Tuesday, April 28, 2009

Art, vagueness, interpretation and the oppressed

So the other day I finished up my entry for a local art prize. A mixed media piece on the hatred of difference and it's injustices. And a friend who had encouraged me to enter when asked about her views on the piece suggested that it was too direct, too clear.

Now I knew what she was saying (I did study art formally years ago). That often how people respond personally to an artwork is to the vagueries, the blank parts and the indistinct. They then project of themselves into those spaces.

But i'd been dissatisfied with this phenomena in art for a long time. Sure it may be easier to make an artwork profitable by making it so vague but full of nebulous and indistinct symbols as to encourage people to populate it woth their own feellings...

But then all your doing is making a rorschach inkblot.

And during this conversation the part that really annoyed me clicked!

Art without some clear meanaing is really just an inkblot. Devoid of genuine truth or impact beyond the ease with which it captures the viewer, merely building flypaper of nonsense. My teachers droned against illustration etc, and I understand their points, but no matter the potency of an artists personal symbols if they cannot convey at least some of the same meaning to the viewer then they are not truely invoked.

And it occured to me how that works with marginalised groups art.

Because the interpretations of those vaguenesses and unclear symbols will be coloured to an incredible degree by biases. Just as many find the case when their issues are in public discussion and it gets imediately turned around to the concerns of the privileged group and what it means to them, how it effects them etc so too are all these nebulous spaces that so easilly allow a viewer to identify with an artwork also allow them to intepret in a way that they are comfortable with!

Or if the art is unable to be comfortably interpreted they will see it in a light where it is meant to disturb them on a general level. Which in a way will also make them more comfortable. But they will avoid as much as they can naturally to view the material in such a way as to actully comprehend the artists intent if that makes them call into question their biases.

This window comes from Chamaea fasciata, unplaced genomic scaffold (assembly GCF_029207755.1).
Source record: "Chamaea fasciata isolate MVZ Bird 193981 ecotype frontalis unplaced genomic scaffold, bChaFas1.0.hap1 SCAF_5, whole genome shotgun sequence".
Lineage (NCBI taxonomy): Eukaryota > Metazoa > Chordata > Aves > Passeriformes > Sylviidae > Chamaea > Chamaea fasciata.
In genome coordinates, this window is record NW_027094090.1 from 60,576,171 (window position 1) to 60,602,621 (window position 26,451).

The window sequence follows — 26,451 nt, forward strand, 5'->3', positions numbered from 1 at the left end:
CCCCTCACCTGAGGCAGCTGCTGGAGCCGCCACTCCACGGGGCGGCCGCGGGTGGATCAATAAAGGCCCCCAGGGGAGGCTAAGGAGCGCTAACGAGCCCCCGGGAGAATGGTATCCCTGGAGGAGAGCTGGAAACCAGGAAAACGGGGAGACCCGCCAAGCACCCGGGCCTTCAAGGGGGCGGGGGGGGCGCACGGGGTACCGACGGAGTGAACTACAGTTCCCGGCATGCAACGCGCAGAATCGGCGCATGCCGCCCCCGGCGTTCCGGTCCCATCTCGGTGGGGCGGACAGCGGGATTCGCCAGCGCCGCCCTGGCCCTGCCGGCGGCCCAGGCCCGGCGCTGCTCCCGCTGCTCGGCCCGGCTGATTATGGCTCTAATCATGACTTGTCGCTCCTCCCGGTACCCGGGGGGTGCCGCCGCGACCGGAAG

Using this vaguery may make artworks more popular and help them sell but it means that the power of the message is diluted to one that will more easilly fit the comforts of the privileged. Sure sometimes artists can shock or lure viewers out of their comfort zones
but often in ways that the viewer will not easilly understand and so will not gain much from.

So i looked at my artwork, with it's symbolised blood clearly representing blood unambiguously, with the words scrawled in pink over the photo stark and certain. And I felt good about it.

I don't know if it will sell, I doubt with all the great artists in town that it will win any of the prises. But I know that anyone who takes enough time to look, to read the images and the words, are going to understand what I meant whether they want to or not or find it comfortable or not or agree or not.


hauntedtimber said...

Do you have any pictures of your work? :)

Battybattybats said...


I finished in a rush so only snapped a couple of poor pics on my cameraphone and probably can't post any pics online till the competition is done.

But when its over if it doesn't sell I'll try and get some better pics to put up :)

hauntedtimber said...

Ah, cool. I'll be back to check them out.